How can CRISPR-mediated genetic engineering impact industrial productivity and nature?

Using CRISPR (clustered regularly interspaced short palindromic repeats) to genetically modify food may present a viable solution for addressing famine in countries facing food shortages. The primary challenges faced by the farming industry revolve around developing cost-effective crops that are disease-resistant and tolerant to environmental pertubations. With the advent of this easily adaptable genetic technology, it is foreseeable for farmers to produce hardier grains that are resilient to minor droughts, as well as pests and diseases. Bacterial infestations which decimate crops regularly in Asia and Africa can be avoided by editing the genes that render plants susceptible to infection.1 Other changes can be implemented as regulatory bodies such as the FDA begin to evaluate the cost-benefit analysis of using CRISPR.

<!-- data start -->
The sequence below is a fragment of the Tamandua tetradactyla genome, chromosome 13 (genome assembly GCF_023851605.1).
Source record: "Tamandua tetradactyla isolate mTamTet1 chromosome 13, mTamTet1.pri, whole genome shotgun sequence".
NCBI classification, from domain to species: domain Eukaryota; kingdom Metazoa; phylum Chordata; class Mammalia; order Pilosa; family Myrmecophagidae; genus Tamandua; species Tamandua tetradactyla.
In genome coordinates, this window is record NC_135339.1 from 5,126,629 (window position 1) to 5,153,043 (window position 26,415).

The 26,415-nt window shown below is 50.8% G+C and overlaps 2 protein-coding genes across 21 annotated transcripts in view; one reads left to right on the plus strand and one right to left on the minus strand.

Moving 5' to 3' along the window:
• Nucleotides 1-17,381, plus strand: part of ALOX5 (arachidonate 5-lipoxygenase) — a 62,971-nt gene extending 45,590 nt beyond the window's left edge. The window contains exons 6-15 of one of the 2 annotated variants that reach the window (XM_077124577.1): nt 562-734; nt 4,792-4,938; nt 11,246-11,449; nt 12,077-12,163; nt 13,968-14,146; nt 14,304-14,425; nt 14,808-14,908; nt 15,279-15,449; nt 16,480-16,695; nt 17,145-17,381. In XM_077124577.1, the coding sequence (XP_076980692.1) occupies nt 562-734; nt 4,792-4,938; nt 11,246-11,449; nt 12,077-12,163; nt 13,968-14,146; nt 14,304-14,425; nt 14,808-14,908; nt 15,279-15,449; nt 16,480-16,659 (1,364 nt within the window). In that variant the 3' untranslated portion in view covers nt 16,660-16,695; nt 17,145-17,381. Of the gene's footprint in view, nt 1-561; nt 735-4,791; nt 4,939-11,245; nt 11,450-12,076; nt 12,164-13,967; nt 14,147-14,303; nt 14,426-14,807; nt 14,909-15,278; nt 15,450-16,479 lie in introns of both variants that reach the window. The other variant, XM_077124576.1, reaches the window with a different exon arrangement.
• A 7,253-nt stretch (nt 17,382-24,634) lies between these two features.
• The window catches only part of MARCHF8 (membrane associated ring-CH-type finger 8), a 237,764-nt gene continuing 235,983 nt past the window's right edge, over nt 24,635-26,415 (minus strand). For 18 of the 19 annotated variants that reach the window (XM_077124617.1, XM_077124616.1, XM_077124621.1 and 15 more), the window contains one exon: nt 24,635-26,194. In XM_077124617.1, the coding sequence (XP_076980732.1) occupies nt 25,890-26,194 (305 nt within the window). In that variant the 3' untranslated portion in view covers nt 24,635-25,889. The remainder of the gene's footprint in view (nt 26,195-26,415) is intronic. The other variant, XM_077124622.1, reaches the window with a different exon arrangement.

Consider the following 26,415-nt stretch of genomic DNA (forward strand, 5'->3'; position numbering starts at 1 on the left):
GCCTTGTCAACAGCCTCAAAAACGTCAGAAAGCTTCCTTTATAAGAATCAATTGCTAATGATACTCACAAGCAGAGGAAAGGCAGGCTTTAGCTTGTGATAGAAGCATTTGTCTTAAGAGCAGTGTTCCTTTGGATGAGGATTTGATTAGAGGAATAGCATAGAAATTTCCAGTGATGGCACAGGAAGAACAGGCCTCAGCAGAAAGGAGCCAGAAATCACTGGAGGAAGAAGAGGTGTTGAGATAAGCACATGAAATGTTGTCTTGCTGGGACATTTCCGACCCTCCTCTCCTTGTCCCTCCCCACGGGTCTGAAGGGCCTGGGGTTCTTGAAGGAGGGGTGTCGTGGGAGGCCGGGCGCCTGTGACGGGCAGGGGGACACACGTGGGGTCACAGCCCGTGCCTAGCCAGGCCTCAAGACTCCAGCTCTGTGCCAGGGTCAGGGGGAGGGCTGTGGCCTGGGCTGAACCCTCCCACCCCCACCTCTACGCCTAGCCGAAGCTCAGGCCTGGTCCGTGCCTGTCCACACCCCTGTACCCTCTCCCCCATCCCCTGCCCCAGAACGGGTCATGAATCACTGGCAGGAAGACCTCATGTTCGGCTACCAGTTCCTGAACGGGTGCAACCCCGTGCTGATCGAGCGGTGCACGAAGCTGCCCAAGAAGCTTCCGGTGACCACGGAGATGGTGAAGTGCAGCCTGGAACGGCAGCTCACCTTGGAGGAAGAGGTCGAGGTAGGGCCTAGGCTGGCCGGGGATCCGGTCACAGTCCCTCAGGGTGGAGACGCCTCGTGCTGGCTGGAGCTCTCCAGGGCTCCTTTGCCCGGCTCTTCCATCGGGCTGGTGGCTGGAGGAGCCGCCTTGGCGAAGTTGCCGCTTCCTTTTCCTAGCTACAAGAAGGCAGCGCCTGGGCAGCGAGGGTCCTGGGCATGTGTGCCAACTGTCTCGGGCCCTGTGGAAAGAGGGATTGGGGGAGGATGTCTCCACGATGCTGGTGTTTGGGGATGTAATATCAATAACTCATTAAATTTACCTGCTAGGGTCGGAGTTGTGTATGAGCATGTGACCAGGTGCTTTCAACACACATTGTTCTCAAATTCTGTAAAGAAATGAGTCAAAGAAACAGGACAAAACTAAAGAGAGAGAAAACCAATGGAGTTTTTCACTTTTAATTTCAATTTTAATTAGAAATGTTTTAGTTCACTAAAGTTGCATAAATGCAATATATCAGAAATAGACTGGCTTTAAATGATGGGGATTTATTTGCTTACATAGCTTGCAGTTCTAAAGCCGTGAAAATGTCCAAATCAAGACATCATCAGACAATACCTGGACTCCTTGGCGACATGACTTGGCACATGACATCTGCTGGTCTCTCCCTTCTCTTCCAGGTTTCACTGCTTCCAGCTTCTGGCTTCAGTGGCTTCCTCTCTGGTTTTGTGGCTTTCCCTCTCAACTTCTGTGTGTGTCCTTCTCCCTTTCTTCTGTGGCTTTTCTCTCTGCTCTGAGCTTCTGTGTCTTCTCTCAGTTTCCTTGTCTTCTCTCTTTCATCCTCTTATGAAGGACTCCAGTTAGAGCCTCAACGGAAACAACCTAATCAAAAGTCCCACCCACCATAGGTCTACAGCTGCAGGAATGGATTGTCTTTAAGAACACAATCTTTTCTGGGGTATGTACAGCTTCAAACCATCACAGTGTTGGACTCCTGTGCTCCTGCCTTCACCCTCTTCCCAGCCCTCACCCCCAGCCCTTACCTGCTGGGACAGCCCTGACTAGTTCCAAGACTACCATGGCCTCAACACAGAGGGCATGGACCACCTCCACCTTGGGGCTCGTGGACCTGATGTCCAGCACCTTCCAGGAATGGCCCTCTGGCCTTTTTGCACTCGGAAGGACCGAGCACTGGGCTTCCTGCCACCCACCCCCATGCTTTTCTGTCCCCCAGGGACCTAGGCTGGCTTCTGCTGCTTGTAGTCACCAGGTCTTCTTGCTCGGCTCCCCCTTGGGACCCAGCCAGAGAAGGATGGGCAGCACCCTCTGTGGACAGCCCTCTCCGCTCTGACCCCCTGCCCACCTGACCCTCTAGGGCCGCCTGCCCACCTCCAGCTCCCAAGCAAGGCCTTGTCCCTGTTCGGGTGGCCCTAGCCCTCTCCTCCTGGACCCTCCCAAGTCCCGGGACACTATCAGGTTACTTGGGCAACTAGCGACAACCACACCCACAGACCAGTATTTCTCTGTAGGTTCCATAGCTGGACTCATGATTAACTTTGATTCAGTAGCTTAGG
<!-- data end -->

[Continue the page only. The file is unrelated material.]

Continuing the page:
1. C. Bae, et al., "Infection processes of xylem-colonizing pathogenic bacteria: possible explanations for the scarcity of qualitative disease resistance genes against them in crops," Theor Appl Genet 128(7):1219-1229, 2015.